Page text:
intermediate level adults looking for the manoeuvrability of a low bow combined with the power of 50% carbon. 50% carbon for rigidity and power combined with 1 mm foam under the grip to dampen vibrations for comfort.
Among low bows, the 50% carbon requires greater control.
Among low bows, the 50% carbon provides improved power.
Ease of handling
Low bow 24 mm/250 mm and 390 mm balance for easier 3D play.
The stiffness of the carbon is offset by the PE/EVA foam under the grip.
Comfortable perforated PU grip, handle diameter of 30 mm.
The 50% carbon and 5% aramid fibres confer more durability.
FOOTBALL / BASKETBALL / RUGBY / … FIELD HOCKEY FIELD HOCKEY
40% to 60% carbon
HOCKEY STICK BOW
LEVEL OF PRACTICE
LOCATION OF PRACTICE
50% carbon, 45% fibreglass, 5% aramid.
Low bow; bow position: 250 mm; bow height: 24 mm; weight: 540 g +/- 20 g; balance: 390 mm.
Japanese 12 K 800 Tex carbon fibre (Toho Tenex) and 1080 Tex fibreglass. Hollow twin channel structure. Aramid in the head. Slimmer shaft for improved grip and handling. 45° head for manoeuvrability. Slimmer head and toe for manoeuvrability. 1 mm polyethylene ethylene-vinyl acetate (PE-EVA) foam under the grip to dampen vibrations.
Perforated polyurethane (PU) grip (1.8 mm thick) for good grip. Handle length for 36.5": 42 cm. Total handle diameter 31 mm. Shaft width and length at 47 cm from tip: 3.7 cm / 10 cm.
While hockey sticks were traditionally made from wood (oak, mulberry), today most sticks (and especially the most technical) are made from composites (fibreglass, carbon fibre and aramid fibre; Kevlar is the brand name of a type of aramid). Sticks may also be 100% wood, in wood with fibreglass reinforcements, 100% fibreglass, in fibreglass with a fairly high carbon content (often 5%-10% aramid when the percentage of carbon is very high).
Fibreglass is harder and more rigid, lightweight and abrasion resistant than wood. It will give you more power but less control and a greater feeling of hardness. Carbon is lighter and more rigid still, providing even greater power and less control if your technical skills aren't at a high level. Aramid is used in addition to carbon in the shaft to dampen vibrations. It may also be used in the heel for increased abrasion resistance.
A stick made of composites is made of several sheets of fibre rolled around a hollow core, which is made of one or more channels. The mix of components, the number of fibre layers and the core structure vary in the different sections of the stick and from one stick to another. The percentage of carbon alone does not tell you very much about a stick's features.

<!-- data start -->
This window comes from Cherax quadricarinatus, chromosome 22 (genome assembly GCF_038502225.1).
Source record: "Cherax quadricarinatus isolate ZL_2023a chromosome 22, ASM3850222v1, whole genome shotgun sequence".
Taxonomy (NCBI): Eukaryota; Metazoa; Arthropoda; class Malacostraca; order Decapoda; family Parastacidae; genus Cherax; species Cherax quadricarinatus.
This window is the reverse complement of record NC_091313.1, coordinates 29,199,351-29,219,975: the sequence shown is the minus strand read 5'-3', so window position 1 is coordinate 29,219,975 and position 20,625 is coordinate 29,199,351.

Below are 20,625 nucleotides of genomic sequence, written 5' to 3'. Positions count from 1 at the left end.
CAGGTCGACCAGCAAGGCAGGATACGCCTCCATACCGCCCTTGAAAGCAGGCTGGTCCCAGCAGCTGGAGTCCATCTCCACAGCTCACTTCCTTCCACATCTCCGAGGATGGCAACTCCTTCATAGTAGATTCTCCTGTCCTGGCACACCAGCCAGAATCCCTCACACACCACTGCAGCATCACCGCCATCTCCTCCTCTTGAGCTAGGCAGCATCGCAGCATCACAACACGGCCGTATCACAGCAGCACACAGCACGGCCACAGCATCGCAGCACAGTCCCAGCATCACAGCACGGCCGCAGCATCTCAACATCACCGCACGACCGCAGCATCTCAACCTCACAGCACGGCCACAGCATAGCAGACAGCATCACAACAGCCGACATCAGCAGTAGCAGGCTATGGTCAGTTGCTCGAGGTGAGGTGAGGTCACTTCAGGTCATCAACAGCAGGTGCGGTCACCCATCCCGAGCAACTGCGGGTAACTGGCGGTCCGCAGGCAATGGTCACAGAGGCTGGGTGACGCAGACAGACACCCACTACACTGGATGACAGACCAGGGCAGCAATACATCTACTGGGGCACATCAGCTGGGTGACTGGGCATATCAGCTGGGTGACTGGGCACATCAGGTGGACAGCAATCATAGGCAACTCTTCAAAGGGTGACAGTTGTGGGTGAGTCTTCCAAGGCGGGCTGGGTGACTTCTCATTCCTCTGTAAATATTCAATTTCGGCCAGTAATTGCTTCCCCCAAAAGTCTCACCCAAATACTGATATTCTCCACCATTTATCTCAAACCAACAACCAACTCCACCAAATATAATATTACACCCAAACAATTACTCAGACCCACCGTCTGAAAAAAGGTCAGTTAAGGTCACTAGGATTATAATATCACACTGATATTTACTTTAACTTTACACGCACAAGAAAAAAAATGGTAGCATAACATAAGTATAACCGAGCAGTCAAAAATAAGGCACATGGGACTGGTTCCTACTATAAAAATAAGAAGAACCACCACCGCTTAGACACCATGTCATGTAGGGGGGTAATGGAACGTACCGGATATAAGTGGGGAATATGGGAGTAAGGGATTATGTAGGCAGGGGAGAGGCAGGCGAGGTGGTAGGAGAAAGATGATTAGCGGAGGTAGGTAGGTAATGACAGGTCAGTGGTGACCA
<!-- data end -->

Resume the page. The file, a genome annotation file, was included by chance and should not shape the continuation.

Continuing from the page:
Children just learning to play should opt for wooden sticks. As they improve, they can switch to a fibreglass stick and later to a stick with a reasonable percentage of carbon. Adult beginners can start out with a fibreglass stick. Adults at an intermediate or advanced level should choose a carbon percentage that corresponds to their playing style (a balance of control and power).
A hockey stick is not straight but rather has a curve (called the bow). The curve varies by its maximum height (the maximum vertical space between a stick set on a flat surface and that surface) and the place where this height is at its maximum, measured from the tip of the head (called the bow position). Traditionally, sticks had a bow height of around 15 mm and a bow position around halfway up the stick.
A "standard bow" is when the bow height is around 17 mm to 20 mm and the bow position is at 300 mm. A "mid bow" stick generally has a bow height of around 23 mm to 24 mm with a bow position at 300 mm. For a "low bow" stick, these measurements are usually 24 mm to 25 mm and 250 mm. An "extra low bow" stick will be 24 mm to 25 mm and 200 mm.
Beginners should choose a standard bow. Intermediate or advanced players looking mainly for ball control, passing and shooting should choose a mid bow. Advanced players who dribble a lot and have strong 3D skills and perfect control during quick play can go for a low bow stick. For drag flicking, choose an extra low bow.
According to FIH rules, the maximum stick weight for field hockey is 737 g. Most adult sticks (sizes 36.5"-37.5") weigh between 520 g and 580 g. Children's sticks start at 400 g. Stick weights may vary by 20 g to 30 g even for the same model due to manufacturing processes.
For sticks of equal weight, the way the weight is distributed across the stick is what makes the difference. The balance is the gravity point as measured from the tip of the head. A balance closer to the handle will feel light. This makes handling easier. A balance closer to the head (called head heavy) will feel like there's more weight in the hands. This increases the stick's power.
If you need manoeuvrability, choose a lightweight stick with a higher balance. If you're looking for power, choose a heavy stick with a lower balance.
Stick sizes are given in inches. 1" = 2.54 cm. For adults, the standard size is 36.5". Certain sticks are available in 37.5", for greater reach and increased power. They are for very advanced players. A player over 1.85 m tall may also choose a 37.5" stick, but they should make sure the other features (composition, bow, etc.) are suited to their level.
According to FIH rules, a field hockey stick may not be longer than 41" (105 cm).
The right stick is one with the right size, composition (an internal structure), bow, weight and balance for you.
Wipe off any sand that remains on your stick.
Our sticks are tested in the lab and in the field by our panel of testers under real playing conditions.